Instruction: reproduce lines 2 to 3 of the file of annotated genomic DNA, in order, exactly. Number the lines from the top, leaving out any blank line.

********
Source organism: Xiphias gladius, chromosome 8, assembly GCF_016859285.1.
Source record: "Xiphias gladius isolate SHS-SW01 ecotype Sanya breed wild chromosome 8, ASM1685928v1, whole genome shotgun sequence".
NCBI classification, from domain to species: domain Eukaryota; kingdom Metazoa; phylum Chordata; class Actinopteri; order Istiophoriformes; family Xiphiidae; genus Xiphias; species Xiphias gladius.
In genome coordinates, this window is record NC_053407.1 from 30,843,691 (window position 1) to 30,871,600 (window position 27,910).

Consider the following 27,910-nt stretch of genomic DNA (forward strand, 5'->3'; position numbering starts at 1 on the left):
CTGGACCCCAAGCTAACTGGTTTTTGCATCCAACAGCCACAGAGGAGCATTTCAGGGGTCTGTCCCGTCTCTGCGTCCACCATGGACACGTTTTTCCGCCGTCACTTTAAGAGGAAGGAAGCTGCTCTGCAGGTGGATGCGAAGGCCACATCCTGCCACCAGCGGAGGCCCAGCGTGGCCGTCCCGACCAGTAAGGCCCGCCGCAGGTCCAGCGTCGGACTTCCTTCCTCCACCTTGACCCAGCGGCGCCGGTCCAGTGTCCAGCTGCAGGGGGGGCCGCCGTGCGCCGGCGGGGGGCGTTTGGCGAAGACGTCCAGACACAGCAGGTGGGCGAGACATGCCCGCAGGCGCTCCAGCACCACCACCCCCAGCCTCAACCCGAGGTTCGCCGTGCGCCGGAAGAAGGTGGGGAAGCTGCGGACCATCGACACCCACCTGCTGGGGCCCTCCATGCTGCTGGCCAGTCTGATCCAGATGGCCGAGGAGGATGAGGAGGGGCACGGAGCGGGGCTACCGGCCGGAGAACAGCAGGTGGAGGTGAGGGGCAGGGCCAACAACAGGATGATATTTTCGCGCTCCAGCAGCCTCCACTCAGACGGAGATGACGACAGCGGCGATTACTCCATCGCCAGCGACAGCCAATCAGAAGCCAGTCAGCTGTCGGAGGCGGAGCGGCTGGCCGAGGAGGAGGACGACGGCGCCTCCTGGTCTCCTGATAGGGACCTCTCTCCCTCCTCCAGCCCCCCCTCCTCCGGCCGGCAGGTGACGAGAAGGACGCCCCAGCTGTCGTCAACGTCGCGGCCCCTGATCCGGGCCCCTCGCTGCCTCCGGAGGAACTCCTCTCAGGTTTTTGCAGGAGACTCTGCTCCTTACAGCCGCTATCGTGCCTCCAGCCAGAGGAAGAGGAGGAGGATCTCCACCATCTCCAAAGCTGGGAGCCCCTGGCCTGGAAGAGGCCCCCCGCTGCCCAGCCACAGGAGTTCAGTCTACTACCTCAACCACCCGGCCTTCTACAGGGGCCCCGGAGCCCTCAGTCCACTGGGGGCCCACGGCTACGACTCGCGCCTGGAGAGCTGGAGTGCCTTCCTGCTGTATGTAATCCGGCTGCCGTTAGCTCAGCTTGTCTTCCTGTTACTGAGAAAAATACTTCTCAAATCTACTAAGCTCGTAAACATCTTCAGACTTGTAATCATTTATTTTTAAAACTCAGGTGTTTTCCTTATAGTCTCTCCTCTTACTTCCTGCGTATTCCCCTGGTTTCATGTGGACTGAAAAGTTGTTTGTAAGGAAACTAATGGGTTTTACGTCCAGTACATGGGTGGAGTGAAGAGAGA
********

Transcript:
Source record: "Xiphias gladius isolate SHS-SW01 ecotype Sanya breed wild chromosome 8, ASM1685928v1, whole genome shotgun sequence".
NCBI classification, from domain to species: domain Eukaryota; kingdom Metazoa; phylum Chordata; class Actinopteri; order Istiophoriformes; family Xiphiidae; genus Xiphias; species Xiphias gladius.